Why Tesla looks stronger than rival EV stocks
Here’s why Tesla shares are faring better than its peers Rivian and NIO as persistent supply chain issues and Shanghai lockdowns cloud EV makers’ prospects.
Shanghai lockdowns and persistent supply chain issues are muddying the outlook for electric vehicle makers, prompting many analysts to cut their price target and earnings outlook on Tesla and its competitors. The latest among them is Mizuho Financial analyst Vijay Rakesh who slashed his price target for Tesla (TSLA) to $1,150 from $1,300. He also lowered the target for Rivian Automotive (RIVN), to $70 from $80 and on NIO (NIO) to $48 from $55, MarketWatch reported. The downgrade sent Rivian shares down 3.6% as of Monday’s close in New York, while NIO’s American depositary receipts (ADRs) fell 4.7%. Tesla slipped on the day, but by less than 0.5%. The average analyst estimate for Tesla’s second quarter earnings has fallen to $2.01 a share, from $2.20 a month earlier, according to data published on the Wall Street Journal website. The EV maker’s profit outlook has been worsening since three months ago, when analysts were expecting earnings per share to reach $2.48. But while its earnings outlook was clouded by supply chain issues and the lockdowns that curb output from its factory in China, the number of analysts who rate the stock a “buy” the stock rose to 23, from 19 three months earlier. Even those who recommend that investors increase their holdings to a level above the allocation set by indices, have risen to 5 from 4. Those who tell their clients to sell dwindled to four, from seven three months earlier. Here’s why the experts think Tesla will gain despite the sector’s struggles.
Credit Suisse’s thesis
Credit Suisse analysts Dan Levy and Trevor Young were among those who recently pared their earnings outlook and price target on the stock. They now expect the company’s second quarter deliveries to reach 242,000, less than consensus of about 280,000, mainly due to the Covid lockdowns in Shanghai. They also cut the earnings outlook to $1.10 for the second quarter. That’s not to say they’re giving up on the stock. Far from it. In fact, they expect the company to outperform its peers in the EV race. “Robust fundamentals ahead should outweigh the near-term challenges for Tesla such as the recent growth sell-off, production disruptions in China, lingering semiconductor shortage, and magnified inflationary pressures,” the Credit Suisse analysts said in a note June 24.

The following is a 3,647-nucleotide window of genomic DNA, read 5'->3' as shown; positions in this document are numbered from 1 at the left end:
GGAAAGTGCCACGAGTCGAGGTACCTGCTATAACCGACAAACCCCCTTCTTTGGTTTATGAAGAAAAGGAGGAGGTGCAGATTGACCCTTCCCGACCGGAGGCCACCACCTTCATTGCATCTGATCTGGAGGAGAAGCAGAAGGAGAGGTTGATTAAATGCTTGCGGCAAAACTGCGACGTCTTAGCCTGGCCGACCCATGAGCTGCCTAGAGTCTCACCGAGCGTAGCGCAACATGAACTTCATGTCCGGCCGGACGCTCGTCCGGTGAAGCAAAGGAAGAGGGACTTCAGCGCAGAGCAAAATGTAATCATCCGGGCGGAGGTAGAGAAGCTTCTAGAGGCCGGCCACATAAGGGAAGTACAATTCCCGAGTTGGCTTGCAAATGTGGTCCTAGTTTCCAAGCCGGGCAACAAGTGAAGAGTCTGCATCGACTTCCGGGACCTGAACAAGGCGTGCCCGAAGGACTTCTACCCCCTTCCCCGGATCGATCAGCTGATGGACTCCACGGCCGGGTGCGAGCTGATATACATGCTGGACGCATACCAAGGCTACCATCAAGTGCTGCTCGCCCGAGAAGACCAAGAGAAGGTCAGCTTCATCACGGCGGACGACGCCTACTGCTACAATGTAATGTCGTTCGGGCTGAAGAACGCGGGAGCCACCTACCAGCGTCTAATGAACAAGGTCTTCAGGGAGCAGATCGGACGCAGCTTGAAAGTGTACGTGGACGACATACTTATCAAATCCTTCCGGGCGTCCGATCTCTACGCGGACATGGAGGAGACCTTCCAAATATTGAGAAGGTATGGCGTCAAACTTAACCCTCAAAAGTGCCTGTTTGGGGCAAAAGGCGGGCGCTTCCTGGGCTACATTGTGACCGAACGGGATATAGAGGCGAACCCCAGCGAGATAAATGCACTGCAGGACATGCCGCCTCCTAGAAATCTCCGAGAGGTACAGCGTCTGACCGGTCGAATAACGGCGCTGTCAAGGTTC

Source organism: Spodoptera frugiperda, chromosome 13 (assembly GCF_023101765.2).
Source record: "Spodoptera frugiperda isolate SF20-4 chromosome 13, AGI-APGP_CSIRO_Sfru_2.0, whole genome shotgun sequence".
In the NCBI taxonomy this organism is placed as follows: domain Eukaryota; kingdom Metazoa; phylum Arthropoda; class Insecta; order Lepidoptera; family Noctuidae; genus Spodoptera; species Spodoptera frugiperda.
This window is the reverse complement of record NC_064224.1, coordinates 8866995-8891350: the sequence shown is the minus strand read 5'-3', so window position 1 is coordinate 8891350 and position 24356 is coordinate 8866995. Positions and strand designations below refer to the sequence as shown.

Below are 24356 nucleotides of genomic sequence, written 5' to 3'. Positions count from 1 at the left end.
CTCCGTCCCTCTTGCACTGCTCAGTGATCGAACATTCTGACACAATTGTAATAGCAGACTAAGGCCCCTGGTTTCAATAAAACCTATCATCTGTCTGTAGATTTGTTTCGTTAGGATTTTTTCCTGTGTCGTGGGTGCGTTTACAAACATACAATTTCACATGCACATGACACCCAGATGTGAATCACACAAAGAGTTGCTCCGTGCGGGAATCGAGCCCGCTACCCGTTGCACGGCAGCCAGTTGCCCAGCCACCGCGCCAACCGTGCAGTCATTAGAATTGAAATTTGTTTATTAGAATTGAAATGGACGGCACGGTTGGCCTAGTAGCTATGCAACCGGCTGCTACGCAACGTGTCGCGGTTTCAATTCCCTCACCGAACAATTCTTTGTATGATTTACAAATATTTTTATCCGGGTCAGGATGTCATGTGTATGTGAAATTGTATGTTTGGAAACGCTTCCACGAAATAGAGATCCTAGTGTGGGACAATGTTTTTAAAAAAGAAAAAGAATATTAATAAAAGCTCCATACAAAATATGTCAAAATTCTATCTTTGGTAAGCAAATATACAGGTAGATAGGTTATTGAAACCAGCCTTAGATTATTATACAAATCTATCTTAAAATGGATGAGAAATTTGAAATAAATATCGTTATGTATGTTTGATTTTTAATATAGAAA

Flexing Tesla’s manufacturing prowess
Morgan Stanley also expects Tesla’s volume to decline in the second quarter, but it sees the company making up for that shortfall through higher pricing and a ramp-up in output in the second half of the year. “We’d buy weakness on a potentially weak 2Q print,” the banks’ analysts Adam Jonas, CFA, Evan Silverberg CFA CPA, Alexander Zoeckler said. The company has the “historic ability” to significantly increase production/sales in the latter weeks of a given quarter, they said. Tesla is expected to “flex its manufacturing prowess,” aided by its accelerated ramp of Austin and Berlin, and deliver about 170,000 to 175,000 units in June, slightly below the estimated 180,000 units delivered in March, Morgan Stanley analysts said.
Technical signals support the bullish view
TradingView’s technical analysis and Argus Research’s quantitative report agree that Tesla is a buy, even on a day when the stock is down almost 1%. TradingView’s “buy” signal factors in moving averages and oscillators for a real-time overview. The 4-hour indicator, a snapshot taken at 3:07 p.m. New York time Monday, shows 11 gauges signaling the stock is a “buy” while six say “sell”. The remaining 9 are neutral. Argus’s A6 algorithm is designed to capture and analyze financial trends for each company under coverage. Based on these metrics, Argus expects Tesla shares to rally to $958, signaling a 30% upside potential for the stock. It expects a 151% gain in the company’s three-year revenue, and a 34% rise in gross margin.
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